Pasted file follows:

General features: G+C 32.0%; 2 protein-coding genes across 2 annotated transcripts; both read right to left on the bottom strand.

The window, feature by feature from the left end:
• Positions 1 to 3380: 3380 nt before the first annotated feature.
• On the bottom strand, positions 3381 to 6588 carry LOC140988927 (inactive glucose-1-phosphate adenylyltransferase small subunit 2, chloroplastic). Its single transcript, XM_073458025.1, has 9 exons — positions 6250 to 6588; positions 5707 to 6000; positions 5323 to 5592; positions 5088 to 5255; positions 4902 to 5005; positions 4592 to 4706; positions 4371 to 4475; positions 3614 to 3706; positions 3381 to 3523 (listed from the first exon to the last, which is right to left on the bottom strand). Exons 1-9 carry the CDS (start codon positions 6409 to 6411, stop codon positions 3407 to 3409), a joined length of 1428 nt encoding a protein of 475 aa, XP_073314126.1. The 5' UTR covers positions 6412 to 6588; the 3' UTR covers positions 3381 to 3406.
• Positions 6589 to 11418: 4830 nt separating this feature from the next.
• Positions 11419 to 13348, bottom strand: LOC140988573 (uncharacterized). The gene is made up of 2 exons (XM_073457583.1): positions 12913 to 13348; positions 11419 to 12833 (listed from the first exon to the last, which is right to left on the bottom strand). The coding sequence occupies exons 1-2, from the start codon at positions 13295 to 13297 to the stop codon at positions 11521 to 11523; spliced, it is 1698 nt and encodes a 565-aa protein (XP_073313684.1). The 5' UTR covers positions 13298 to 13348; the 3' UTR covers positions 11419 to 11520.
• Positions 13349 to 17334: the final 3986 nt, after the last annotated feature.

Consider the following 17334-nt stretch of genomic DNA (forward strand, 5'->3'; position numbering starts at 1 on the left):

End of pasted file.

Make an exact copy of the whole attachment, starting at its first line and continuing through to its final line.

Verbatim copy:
General features: G+C 32.0%; 2 protein-coding genes across 2 annotated transcripts; both read right to left on the bottom strand.

The window, feature by feature from the left end:
• Positions 1 to 3380: 3380 nt before the first annotated feature.
• On the bottom strand, positions 3381 to 6588 carry LOC140988927 (inactive glucose-1-phosphate adenylyltransferase small subunit 2, chloroplastic). Its single transcript, XM_073458025.1, has 9 exons — positions 6250 to 6588; positions 5707 to 6000; positions 5323 to 5592; positions 5088 to 5255; positions 4902 to 5005; positions 4592 to 4706; positions 4371 to 4475; positions 3614 to 3706; positions 3381 to 3523 (listed from the first exon to the last, which is right to left on the bottom strand). Exons 1-9 carry the CDS (start codon positions 6409 to 6411, stop codon positions 3407 to 3409), a joined length of 1428 nt encoding a protein of 475 aa, XP_073314126.1. The 5' UTR covers positions 6412 to 6588; the 3' UTR covers positions 3381 to 3406.
• Positions 6589 to 11418: 4830 nt separating this feature from the next.
• Positions 11419 to 13348, bottom strand: LOC140988573 (uncharacterized). The gene is made up of 2 exons (XM_073457583.1): positions 12913 to 13348; positions 11419 to 12833 (listed from the first exon to the last, which is right to left on the bottom strand). The coding sequence occupies exons 1-2, from the start codon at positions 13295 to 13297 to the stop codon at positions 11521 to 11523; spliced, it is 1698 nt and encodes a 565-aa protein (XP_073313684.1). The 5' UTR covers positions 13298 to 13348; the 3' UTR covers positions 11419 to 11520.
• Positions 13349 to 17334: the final 3986 nt, after the last annotated feature.

Consider the following 17334-nt stretch of genomic DNA (forward strand, 5'->3'; position numbering starts at 1 on the left):